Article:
Home » Technology » Where Nokia has come under the leadership of HMD Global. Summing up the results of the five-year plan

Where Nokia has come under the leadership of HMD Global. Summing up the results of the five-year plan

Based on materials Android Authority

Nostalgia is a feeling that many people and companies successfully exploit, relying on emotions, a sense of security and fond memories. And it would be strange if in the mobile market someone did not try to play this card in relation to the iconic Nokia brand. After this Finnish monster lost all markets, failed to release a single actual device and was sold to Microsoft, there were still armies of fans ready to follow him. And even the business closure and the actual death of Nokia phones in 2016 weren’t the end yet.

At the end of the same year, when Microsoft announced that it was abandoning any current plans to develop its smartphone business and shutting down production of Nokia phones, Chinese businessmen and former Nokia employees formed HMD Global. She popped out like a devil out of a snuff box, and on December 1, 2016 announced plans to restore Nokia in the mobile phone market. Five years later, it’s time to take a look at the promise of “reliable, expertly crafted and fun Nokia phones.”

On a cold rainy morning at MWC 2017 in Barcelona, ​​HMD Global showed off its first four creations. These were the Nokia 3310, Nokia 3, Nokia 5 and Nokia 6, with which the company hoped to regain its slice in the market for both simple dialers and smartphones, right up to the upper mid-range price range. The devices showed a fusion of typical Finnish minimalism in design, bare Android and a promise not to be late with updates. Of course, the fans of the brand were delighted.

It is worth recalling that not so long ago, in 2017, with software updates on Android smartphones, there was a complete leapfrog, when even large manufacturers could not provide software updates quickly and on all models. Yes, even to withstand their own terms and time of changing the OS version, few could. And HMD promised fast updates and a clean user experience, which was well received not only by fans of the brand, but in general by anyone who followed the market for new products.

Five years passed, and almost all of these promises remained empty words or complete disappointments. HMD Global is just another company that promises a lot but does very little. Instead of returning the name to shining heights, we have received a continuous stream of recycled iron, a constant reduction in software support, and a complete lack of competitive products. The path is not upward, but deeper and deeper into the abyss of hell.

Clean, protected and completely out of date

One of the key factors that initially drew attention to Nokia’s resurgent HMD Global was its involvement in a campaign to promote the Android One project. It guaranteed a non-overloaded OS without lagging add-ons and with the fastest possible update release. Not to lie, at first HMD even managed to provide monthly security updates and even new software releases. But such happiness did not last long.

According to Android Authority estimates, HMD was the first to provide its users with access to the version Android 9 Pie… But already with the release of the update to Android 10, the first place was replaced by the fourth. And by the release of Android 11, the company was not at all among the leaders, closing the top ten. It would seem that not a bad indicator, only now HMD is still busy updating its phones to Android 11, while the time for official updates to Android 12 is already coming.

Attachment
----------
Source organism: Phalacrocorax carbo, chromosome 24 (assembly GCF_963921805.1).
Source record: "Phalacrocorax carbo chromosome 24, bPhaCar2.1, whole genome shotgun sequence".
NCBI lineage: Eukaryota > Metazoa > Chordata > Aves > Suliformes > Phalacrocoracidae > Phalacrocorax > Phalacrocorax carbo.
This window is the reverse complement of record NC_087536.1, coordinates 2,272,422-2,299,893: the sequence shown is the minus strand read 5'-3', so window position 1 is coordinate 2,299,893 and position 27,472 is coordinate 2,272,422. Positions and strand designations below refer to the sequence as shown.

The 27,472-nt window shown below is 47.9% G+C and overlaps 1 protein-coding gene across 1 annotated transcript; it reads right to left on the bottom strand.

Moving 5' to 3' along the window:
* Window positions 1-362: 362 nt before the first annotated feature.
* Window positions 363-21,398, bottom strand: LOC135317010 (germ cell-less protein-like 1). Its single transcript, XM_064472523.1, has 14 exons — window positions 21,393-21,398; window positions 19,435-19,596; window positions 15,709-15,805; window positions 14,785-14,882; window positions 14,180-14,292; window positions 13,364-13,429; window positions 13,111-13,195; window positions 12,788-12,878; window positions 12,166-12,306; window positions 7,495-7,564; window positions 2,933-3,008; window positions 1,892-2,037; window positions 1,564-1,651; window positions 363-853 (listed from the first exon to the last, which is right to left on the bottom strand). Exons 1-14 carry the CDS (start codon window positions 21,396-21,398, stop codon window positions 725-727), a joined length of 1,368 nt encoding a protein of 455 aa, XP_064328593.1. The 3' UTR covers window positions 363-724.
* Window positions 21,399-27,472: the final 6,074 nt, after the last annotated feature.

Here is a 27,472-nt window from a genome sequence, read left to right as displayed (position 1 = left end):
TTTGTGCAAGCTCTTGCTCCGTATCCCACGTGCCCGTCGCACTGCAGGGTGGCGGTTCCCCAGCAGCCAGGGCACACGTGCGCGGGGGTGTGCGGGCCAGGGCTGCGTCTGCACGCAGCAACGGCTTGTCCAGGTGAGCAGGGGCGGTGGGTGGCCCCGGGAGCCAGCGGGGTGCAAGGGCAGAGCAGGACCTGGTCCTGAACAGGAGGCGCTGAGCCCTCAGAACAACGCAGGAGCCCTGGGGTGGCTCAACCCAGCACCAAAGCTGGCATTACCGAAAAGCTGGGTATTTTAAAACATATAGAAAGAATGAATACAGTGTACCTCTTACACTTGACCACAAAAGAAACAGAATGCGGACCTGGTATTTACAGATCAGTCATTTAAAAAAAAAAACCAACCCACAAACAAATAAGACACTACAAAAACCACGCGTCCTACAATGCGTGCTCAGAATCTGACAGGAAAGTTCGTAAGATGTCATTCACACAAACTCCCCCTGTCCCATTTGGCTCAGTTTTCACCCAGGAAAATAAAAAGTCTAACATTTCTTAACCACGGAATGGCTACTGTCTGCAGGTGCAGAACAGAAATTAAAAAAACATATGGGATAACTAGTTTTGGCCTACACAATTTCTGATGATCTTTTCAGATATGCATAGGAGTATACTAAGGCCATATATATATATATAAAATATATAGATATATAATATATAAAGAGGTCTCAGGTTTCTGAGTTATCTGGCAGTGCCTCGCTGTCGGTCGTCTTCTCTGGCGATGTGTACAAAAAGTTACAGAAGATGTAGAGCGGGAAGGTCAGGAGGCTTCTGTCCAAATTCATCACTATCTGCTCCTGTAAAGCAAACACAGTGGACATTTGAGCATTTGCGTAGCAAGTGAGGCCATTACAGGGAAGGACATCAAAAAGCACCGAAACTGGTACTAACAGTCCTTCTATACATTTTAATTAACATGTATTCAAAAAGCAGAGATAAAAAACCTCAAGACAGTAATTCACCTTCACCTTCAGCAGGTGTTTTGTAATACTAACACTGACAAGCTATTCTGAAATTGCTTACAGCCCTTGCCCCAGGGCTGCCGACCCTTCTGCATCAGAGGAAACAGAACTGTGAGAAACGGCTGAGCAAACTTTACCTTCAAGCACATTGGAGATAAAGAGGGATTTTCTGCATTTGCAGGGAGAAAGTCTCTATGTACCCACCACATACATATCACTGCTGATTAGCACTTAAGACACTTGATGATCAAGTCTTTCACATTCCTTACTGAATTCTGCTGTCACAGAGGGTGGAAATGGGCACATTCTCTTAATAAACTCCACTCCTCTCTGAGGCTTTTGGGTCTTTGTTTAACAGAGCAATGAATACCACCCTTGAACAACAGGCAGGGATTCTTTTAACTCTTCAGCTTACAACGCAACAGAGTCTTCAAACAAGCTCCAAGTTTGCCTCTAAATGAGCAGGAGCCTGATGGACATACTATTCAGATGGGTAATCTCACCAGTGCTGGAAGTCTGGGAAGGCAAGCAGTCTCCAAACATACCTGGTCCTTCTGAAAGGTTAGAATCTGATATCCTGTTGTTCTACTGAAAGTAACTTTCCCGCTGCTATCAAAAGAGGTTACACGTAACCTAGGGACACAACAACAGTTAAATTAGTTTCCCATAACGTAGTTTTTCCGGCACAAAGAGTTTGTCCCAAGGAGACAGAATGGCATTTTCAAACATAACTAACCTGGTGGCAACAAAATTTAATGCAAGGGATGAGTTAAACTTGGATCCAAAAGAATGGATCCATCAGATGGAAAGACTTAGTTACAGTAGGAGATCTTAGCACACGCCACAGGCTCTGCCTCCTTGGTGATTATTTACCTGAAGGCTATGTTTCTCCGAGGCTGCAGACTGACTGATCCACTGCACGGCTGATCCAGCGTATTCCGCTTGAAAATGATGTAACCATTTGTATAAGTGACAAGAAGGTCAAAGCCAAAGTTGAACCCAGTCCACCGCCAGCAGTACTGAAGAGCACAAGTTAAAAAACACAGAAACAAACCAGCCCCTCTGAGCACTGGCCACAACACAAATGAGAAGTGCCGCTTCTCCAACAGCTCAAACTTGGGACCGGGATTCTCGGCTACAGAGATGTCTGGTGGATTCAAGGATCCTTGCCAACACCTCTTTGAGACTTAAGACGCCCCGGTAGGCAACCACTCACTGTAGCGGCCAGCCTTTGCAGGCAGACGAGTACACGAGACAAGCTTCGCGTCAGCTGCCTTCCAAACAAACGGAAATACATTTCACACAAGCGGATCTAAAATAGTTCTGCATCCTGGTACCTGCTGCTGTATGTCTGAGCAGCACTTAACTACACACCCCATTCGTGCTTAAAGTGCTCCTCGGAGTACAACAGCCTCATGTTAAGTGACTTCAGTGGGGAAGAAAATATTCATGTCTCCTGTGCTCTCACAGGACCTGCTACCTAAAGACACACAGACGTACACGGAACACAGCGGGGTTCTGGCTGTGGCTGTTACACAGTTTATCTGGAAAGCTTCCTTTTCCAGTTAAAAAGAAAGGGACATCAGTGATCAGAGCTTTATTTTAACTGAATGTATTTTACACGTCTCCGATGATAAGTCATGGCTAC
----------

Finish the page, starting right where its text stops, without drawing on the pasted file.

And it’s not that we’re talking about a company promising some incredible support times for their devices. No, we are talking about a regular update of Android versions within two years and support for security updates for three years from the date of the device’s release. Tellingly, HMD’s problems with updating software began exactly at the moment when the number of its devices sold on the market began to grow. Which directly indicates a significant shortage of developers.

And if the problems with updating smartphones were exhausted by the disrupted deadlines. All models suffer from buggy software updates. And seriously, in Nokia 8.3, a software update led to the fact that the camera application stopped working, and some users also faced with the fact that all wireless connections stopped working. In Nokia 5.3, users constantly complain that with the installation of Android, the screen no longer works adequately with scrolling, and the keyboard has lost sensitivity. This, of course, cannot be obtained with the “brick” update, but such manufacturers do not inspire confidence.

And trust can be restored only if we start making normal and reliable software. There is not the slightest hint of that from HMD. On the contrary, the situation is getting worse. The attitude towards users is clearly demonstrated by the offer to buy a new device, received by the owners of Nokia 9 PureView in response to a question about the timing of the update.

Where are Nokia’s flagships, Billy HMD?

The company may earn its bread and butter by selling mid-range devices, but its image is created by the flagships. This is especially important if you play on the nostalgia for the old Nokia, which over the years has accustomed users to models that set certain standards. Innovative, desirable smartphones are what makes you look towards the brand’s windows in general. But until 2018, HMD did not have such a device at all. And it would have been better not to continue, because such a game of references to the past, such as happened with the Nokia 8 Sirocco, was the worst choice of all possible options.